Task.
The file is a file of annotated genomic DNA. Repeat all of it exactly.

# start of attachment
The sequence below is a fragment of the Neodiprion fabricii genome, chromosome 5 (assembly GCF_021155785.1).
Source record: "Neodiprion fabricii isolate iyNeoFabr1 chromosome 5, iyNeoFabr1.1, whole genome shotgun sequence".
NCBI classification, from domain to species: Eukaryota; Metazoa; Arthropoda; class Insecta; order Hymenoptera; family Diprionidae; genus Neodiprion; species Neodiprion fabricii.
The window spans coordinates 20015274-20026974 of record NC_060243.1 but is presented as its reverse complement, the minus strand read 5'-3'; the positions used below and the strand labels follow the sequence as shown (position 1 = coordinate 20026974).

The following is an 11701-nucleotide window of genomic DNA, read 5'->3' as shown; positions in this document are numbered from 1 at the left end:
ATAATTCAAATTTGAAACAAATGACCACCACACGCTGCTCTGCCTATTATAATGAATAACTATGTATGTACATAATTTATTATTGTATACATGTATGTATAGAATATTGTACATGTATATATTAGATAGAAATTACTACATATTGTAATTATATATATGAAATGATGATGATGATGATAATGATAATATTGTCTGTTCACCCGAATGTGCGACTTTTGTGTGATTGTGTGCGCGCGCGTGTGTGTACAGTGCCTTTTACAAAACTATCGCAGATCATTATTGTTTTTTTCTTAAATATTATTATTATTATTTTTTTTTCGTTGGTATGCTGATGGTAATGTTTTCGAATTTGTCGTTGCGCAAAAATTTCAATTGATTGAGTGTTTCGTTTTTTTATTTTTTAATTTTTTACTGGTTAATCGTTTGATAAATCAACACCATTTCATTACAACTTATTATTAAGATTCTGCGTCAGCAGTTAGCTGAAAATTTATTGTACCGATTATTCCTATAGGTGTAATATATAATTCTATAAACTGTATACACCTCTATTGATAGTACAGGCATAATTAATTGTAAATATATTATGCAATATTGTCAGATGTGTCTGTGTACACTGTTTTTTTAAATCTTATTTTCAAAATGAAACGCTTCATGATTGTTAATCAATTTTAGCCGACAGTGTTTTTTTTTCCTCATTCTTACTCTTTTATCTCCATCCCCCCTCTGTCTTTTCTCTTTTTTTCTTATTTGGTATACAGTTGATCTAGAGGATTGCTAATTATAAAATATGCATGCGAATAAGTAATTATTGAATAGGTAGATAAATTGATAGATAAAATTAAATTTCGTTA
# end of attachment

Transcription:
The sequence below is a fragment of the Neodiprion fabricii genome, chromosome 5 (assembly GCF_021155785.1).
Source record: "Neodiprion fabricii isolate iyNeoFabr1 chromosome 5, iyNeoFabr1.1, whole genome shotgun sequence".
NCBI classification, from domain to species: Eukaryota; Metazoa; Arthropoda; class Insecta; order Hymenoptera; family Diprionidae; genus Neodiprion; species Neodiprion fabricii.
The window spans coordinates 20015274-20026974 of record NC_060243.1 but is presented as its reverse complement, the minus strand read 5'-3'; the positions used below and the strand labels follow the sequence as shown (position 1 = coordinate 20026974).

The following is an 11701-nucleotide window of genomic DNA, read 5'->3' as shown; positions in this document are numbered from 1 at the left end:
ATAATTCAAATTTGAAACAAATGACCACCACACGCTGCTCTGCCTATTATAATGAATAACTATGTATGTACATAATTTATTATTGTATACATGTATGTATAGAATATTGTACATGTATATATTAGATAGAAATTACTACATATTGTAATTATATATATGAAATGATGATGATGATGATAATGATAATATTGTCTGTTCACCCGAATGTGCGACTTTTGTGTGATTGTGTGCGCGCGCGTGTGTGTACAGTGCCTTTTACAAAACTATCGCAGATCATTATTGTTTTTTTCTTAAATATTATTATTATTATTTTTTTTTCGTTGGTATGCTGATGGTAATGTTTTCGAATTTGTCGTTGCGCAAAAATTTCAATTGATTGAGTGTTTCGTTTTTTTATTTTTTAATTTTTTACTGGTTAATCGTTTGATAAATCAACACCATTTCATTACAACTTATTATTAAGATTCTGCGTCAGCAGTTAGCTGAAAATTTATTGTACCGATTATTCCTATAGGTGTAATATATAATTCTATAAACTGTATACACCTCTATTGATAGTACAGGCATAATTAATTGTAAATATATTATGCAATATTGTCAGATGTGTCTGTGTACACTGTTTTTTTAAATCTTATTTTCAAAATGAAACGCTTCATGATTGTTAATCAATTTTAGCCGACAGTGTTTTTTTTTCCTCATTCTTACTCTTTTATCTCCATCCCCCCTCTGTCTTTTCTCTTTTTTTCTTATTTGGTATACAGTTGATCTAGAGGATTGCTAATTATAAAATATGCATGCGAATAAGTAATTATTGAATAGGTAGATAAATTGATAGATAAAATTAAATTTCGTTA